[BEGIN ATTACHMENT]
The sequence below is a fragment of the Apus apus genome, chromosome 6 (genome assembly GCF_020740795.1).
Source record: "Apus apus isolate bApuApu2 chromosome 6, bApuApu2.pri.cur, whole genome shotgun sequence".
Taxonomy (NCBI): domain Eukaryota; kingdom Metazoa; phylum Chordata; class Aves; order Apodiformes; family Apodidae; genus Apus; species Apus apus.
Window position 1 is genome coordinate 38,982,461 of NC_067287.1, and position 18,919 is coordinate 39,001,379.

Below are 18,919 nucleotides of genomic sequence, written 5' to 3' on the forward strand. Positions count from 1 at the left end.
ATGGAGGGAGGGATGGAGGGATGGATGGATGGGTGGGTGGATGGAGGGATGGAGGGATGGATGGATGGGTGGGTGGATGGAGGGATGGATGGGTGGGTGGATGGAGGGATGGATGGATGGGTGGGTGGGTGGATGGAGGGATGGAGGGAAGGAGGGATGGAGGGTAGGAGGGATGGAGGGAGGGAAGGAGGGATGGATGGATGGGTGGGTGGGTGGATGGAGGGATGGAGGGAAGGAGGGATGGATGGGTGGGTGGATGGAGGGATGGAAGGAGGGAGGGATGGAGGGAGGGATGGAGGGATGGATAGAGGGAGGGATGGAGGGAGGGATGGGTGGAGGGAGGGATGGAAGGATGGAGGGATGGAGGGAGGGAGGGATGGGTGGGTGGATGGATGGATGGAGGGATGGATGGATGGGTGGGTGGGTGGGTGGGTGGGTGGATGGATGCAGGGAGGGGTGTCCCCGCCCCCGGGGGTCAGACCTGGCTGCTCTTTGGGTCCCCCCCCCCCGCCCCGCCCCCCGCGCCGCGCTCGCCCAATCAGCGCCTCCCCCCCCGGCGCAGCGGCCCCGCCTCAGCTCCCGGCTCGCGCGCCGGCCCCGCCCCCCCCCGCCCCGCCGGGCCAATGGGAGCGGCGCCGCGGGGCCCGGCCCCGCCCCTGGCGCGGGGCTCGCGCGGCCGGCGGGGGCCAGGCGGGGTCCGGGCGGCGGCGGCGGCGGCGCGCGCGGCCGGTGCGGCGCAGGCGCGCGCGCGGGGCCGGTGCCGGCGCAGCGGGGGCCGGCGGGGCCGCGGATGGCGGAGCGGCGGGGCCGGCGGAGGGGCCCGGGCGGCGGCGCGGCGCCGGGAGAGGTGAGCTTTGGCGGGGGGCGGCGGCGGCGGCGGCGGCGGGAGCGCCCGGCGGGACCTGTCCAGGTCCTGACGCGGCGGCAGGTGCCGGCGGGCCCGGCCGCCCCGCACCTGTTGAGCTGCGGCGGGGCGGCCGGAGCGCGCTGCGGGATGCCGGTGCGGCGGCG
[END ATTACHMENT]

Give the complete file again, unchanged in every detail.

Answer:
The sequence below is a fragment of the Apus apus genome, chromosome 6 (genome assembly GCF_020740795.1).
Source record: "Apus apus isolate bApuApu2 chromosome 6, bApuApu2.pri.cur, whole genome shotgun sequence".
Taxonomy (NCBI): domain Eukaryota; kingdom Metazoa; phylum Chordata; class Aves; order Apodiformes; family Apodidae; genus Apus; species Apus apus.
Window position 1 is genome coordinate 38,982,461 of NC_067287.1, and position 18,919 is coordinate 39,001,379.

Below are 18,919 nucleotides of genomic sequence, written 5' to 3' on the forward strand. Positions count from 1 at the left end.
ATGGAGGGAGGGATGGAGGGATGGATGGATGGGTGGGTGGATGGAGGGATGGAGGGATGGATGGATGGGTGGGTGGATGGAGGGATGGATGGGTGGGTGGATGGAGGGATGGATGGATGGGTGGGTGGGTGGATGGAGGGATGGAGGGAAGGAGGGATGGAGGGTAGGAGGGATGGAGGGAGGGAAGGAGGGATGGATGGATGGGTGGGTGGGTGGATGGAGGGATGGAGGGAAGGAGGGATGGATGGGTGGGTGGATGGAGGGATGGAAGGAGGGAGGGATGGAGGGAGGGATGGAGGGATGGATAGAGGGAGGGATGGAGGGAGGGATGGGTGGAGGGAGGGATGGAAGGATGGAGGGATGGAGGGAGGGAGGGATGGGTGGGTGGATGGATGGATGGAGGGATGGATGGATGGGTGGGTGGGTGGGTGGGTGGGTGGATGGATGCAGGGAGGGGTGTCCCCGCCCCCGGGGGTCAGACCTGGCTGCTCTTTGGGTCCCCCCCCCCCGCCCCGCCCCCCGCGCCGCGCTCGCCCAATCAGCGCCTCCCCCCCCGGCGCAGCGGCCCCGCCTCAGCTCCCGGCTCGCGCGCCGGCCCCGCCCCCCCCCGCCCCGCCGGGCCAATGGGAGCGGCGCCGCGGGGCCCGGCCCCGCCCCTGGCGCGGGGCTCGCGCGGCCGGCGGGGGCCAGGCGGGGTCCGGGCGGCGGCGGCGGCGGCGCGCGCGGCCGGTGCGGCGCAGGCGCGCGCGCGGGGCCGGTGCCGGCGCAGCGGGGGCCGGCGGGGCCGCGGATGGCGGAGCGGCGGGGCCGGCGGAGGGGCCCGGGCGGCGGCGCGGCGCCGGGAGAGGTGAGCTTTGGCGGGGGGCGGCGGCGGCGGCGGCGGCGGGAGCGCCCGGCGGGACCTGTCCAGGTCCTGACGCGGCGGCAGGTGCCGGCGGGCCCGGCCGCCCCGCACCTGTTGAGCTGCGGCGGGGCGGCCGGAGCGCGCTGCGGGATGCCGGTGCGGCGGCG